Whether large or small, government IT shops offer the satisfaction of community service. That’s a big consideration for many workers today. Creating systems that help single parents collect child support, enable nurses to take better care of elderly patients, protect families from crime, and empower citizens with information and digital services can be very rewarding.
“Our team gets great satisfaction when they see their projects doing something,” says Marion of Milpitas. “For example, they got to see a 911 call tied to a GPS plasma-screen display, showing the location of the caller and the closest emergency response unit. They even got to track the unit’s progress via a wireless network.”
When you work for the government, “Your customer is your neighbor,” says Michigan’s Takai. “Once folks get into the public sector and see what a difference they can make, it gets under their skin and changes the way they see their job.”
AN EYE TOWARD THE FUTURE
The retirement of baby boomers isn’t causing major crises among the government CIOs interviewed. For one thing, they say, improvements in technology help them do more with fewer people, so replacing retirees is not as critical as it was in the past. And they don’t have a lot of legacy technology that only a few veteran staffers understand.
“We have four people in the retirement zone during the next six to seven years,” Marion of Milpitas says. “With technology changing, we may not have to replace them. Our phone switch, for instance, will become VoIP [Voice over Internet Protocol]-based.”
“We’ll be challenged to really take advantage of convergence, because we haven’t done it,” says California’s Kelso. “We have some VoIP installations, but they don’t take advantage of the marriage of all [voice, data and video] technologies. It will take upgrading and integration of legacy systems to take advantage of convergence. A big challenge will be legacy updating because we need people who know both [legacy and new technology]. The legacy people are retiring, and we haven’t installed the new technology yet, so we haven’t hired the people.”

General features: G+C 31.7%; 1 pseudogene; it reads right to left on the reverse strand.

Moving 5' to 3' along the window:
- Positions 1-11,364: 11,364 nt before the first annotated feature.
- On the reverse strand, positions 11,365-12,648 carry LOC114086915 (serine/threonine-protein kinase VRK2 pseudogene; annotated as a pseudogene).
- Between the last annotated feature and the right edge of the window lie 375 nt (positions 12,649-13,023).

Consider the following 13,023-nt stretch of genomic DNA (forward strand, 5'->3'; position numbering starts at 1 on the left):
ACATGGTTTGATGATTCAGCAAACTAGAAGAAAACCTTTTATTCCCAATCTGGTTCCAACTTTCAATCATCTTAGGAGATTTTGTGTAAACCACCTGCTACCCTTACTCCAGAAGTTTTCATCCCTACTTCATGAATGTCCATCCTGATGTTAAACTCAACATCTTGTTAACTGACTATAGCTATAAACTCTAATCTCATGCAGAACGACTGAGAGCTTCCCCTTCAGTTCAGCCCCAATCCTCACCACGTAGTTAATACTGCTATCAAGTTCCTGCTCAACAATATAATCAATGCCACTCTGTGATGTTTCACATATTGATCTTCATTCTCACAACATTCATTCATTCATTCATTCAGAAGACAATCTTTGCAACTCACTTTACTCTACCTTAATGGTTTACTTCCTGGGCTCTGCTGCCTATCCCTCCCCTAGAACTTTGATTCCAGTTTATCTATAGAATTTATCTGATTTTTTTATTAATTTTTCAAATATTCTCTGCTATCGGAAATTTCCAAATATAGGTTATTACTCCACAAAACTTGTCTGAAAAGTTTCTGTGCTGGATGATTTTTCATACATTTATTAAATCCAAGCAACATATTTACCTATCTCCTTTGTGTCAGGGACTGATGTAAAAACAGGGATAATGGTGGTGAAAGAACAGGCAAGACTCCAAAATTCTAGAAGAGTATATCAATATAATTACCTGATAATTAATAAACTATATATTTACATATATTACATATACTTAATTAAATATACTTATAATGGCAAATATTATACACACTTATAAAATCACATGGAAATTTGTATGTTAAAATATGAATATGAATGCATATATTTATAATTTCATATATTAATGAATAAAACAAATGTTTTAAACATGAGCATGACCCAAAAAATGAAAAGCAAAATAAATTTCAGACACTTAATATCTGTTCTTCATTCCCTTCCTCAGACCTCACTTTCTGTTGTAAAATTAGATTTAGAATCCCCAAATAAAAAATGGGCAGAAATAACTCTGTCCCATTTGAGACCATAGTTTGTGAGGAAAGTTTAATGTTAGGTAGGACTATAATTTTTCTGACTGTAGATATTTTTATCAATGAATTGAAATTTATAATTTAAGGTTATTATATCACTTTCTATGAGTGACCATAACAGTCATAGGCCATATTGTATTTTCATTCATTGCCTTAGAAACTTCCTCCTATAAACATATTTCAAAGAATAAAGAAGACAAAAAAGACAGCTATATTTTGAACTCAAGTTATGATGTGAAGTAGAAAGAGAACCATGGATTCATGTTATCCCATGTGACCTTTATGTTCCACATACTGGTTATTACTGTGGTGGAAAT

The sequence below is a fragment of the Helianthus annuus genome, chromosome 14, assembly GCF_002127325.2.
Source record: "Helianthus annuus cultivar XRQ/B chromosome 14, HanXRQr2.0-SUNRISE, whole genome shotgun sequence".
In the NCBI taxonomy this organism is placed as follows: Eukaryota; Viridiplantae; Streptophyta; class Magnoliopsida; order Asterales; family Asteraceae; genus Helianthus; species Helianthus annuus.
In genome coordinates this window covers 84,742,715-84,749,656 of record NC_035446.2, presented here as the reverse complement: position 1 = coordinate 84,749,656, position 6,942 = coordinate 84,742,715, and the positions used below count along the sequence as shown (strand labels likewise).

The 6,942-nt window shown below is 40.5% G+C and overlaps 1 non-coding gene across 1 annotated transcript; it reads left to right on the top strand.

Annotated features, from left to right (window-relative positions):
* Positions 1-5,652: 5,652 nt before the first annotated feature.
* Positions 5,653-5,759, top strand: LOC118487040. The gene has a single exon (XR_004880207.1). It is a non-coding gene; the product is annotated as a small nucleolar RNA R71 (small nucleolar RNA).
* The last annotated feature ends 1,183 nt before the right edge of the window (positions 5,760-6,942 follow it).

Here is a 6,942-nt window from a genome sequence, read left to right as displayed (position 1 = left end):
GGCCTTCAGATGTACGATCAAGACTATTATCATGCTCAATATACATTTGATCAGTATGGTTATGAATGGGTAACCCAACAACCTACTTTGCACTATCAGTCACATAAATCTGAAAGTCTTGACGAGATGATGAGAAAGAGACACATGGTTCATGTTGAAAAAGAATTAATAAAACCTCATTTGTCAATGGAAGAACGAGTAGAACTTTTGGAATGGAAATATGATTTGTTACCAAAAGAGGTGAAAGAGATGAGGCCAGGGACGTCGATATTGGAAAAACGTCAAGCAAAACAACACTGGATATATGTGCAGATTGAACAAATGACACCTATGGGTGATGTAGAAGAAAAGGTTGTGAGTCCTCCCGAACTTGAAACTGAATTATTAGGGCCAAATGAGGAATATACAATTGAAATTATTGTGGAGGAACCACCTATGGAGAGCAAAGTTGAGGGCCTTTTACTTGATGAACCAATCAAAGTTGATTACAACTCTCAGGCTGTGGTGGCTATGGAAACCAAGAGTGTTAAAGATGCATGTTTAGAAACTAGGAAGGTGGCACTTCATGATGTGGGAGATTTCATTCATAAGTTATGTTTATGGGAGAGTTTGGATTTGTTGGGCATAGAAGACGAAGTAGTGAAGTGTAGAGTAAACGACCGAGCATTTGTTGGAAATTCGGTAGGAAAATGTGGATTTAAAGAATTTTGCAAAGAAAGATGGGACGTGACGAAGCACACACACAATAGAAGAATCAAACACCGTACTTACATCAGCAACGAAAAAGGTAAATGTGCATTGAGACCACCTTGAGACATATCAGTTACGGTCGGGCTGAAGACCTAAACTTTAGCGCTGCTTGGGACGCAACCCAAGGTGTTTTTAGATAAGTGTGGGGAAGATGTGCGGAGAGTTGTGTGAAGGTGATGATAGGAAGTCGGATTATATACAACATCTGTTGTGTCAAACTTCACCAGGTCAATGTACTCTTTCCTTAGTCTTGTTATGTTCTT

“Where we have vulnerable legacy applications, we are moving them to modern technology before the old expertise retires,” says Michigan’s Takai. “A service provider is hired, and the integrator must transfer knowledge to the staff before leaving.”
Despite years of streamlining and automation, the challenges and rewards of public sector IT careers have never been greater. Government CIOs need to get that message across to the new generation of IT workers.
Ongoing training and professional development are other benefits that are important to prospective employees. IT workers, in particular, are anxious to keep their technological skills current, while simultaneously adding people skills to their credentials. Smart government CIOs provide educational opportunities.
At the Information Services Department of Milpitas, Calif., four of the 18 staffers possess advanced degrees, says Director Bill Marion. Certifications on standard applications from Microsoft, Oracle and other software companies are routine. “Project-specific vendor training is also valuable over the long run,” he says.
“Recruiting is getting more difficult because we need both tech and people skills,” says Clark Kelso, CIO for the State of California. “If you have gaps in the skills base, you have to do a lot of training. Seventy percent to 90 percent of our training programs are devoted to leadership and understanding the business case.”